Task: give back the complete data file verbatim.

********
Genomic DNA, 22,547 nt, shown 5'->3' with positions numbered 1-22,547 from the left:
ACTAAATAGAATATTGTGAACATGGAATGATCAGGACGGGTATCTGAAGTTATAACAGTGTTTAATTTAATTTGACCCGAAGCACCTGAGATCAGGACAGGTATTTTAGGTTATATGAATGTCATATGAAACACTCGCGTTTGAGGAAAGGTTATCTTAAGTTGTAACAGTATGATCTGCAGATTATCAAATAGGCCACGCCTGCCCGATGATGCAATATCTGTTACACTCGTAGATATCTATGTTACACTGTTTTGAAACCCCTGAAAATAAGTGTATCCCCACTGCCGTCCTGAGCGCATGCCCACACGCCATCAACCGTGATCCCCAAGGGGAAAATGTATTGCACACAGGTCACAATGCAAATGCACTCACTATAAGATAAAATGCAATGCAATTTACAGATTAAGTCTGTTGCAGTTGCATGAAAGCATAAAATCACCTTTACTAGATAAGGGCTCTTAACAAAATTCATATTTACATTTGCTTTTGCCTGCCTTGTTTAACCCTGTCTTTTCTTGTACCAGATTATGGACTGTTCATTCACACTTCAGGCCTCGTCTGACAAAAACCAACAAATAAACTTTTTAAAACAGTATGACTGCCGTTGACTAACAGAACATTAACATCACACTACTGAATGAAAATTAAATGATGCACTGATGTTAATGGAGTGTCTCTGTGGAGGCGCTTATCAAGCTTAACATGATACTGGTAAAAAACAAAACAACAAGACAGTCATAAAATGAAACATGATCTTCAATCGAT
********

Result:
Genomic DNA, 22,547 nt, shown 5'->3' with positions numbered 1-22,547 from the left:
ACTAAATAGAATATTGTGAACATGGAATGATCAGGACGGGTATCTGAAGTTATAACAGTGTTTAATTTAATTTGACCCGAAGCACCTGAGATCAGGACAGGTATTTTAGGTTATATGAATGTCATATGAAACACTCGCGTTTGAGGAAAGGTTATCTTAAGTTGTAACAGTATGATCTGCAGATTATCAAATAGGCCACGCCTGCCCGATGATGCAATATCTGTTACACTCGTAGATATCTATGTTACACTGTTTTGAAACCCCTGAAAATAAGTGTATCCCCACTGCCGTCCTGAGCGCATGCCCACACGCCATCAACCGTGATCCCCAAGGGGAAAATGTATTGCACACAGGTCACAATGCAAATGCACTCACTATAAGATAAAATGCAATGCAATTTACAGATTAAGTCTGTTGCAGTTGCATGAAAGCATAAAATCACCTTTACTAGATAAGGGCTCTTAACAAAATTCATATTTACATTTGCTTTTGCCTGCCTTGTTTAACCCTGTCTTTTCTTGTACCAGATTATGGACTGTTCATTCACACTTCAGGCCTCGTCTGACAAAAACCAACAAATAAACTTTTTAAAACAGTATGACTGCCGTTGACTAACAGAACATTAACATCACACTACTGAATGAAAATTAAATGATGCACTGATGTTAATGGAGTGTCTCTGTGGAGGCGCTTATCAAGCTTAACATGATACTGGTAAAAAACAAAACAACAAGACAGTCATAAAATGAAACATGATCTTCAATCGAT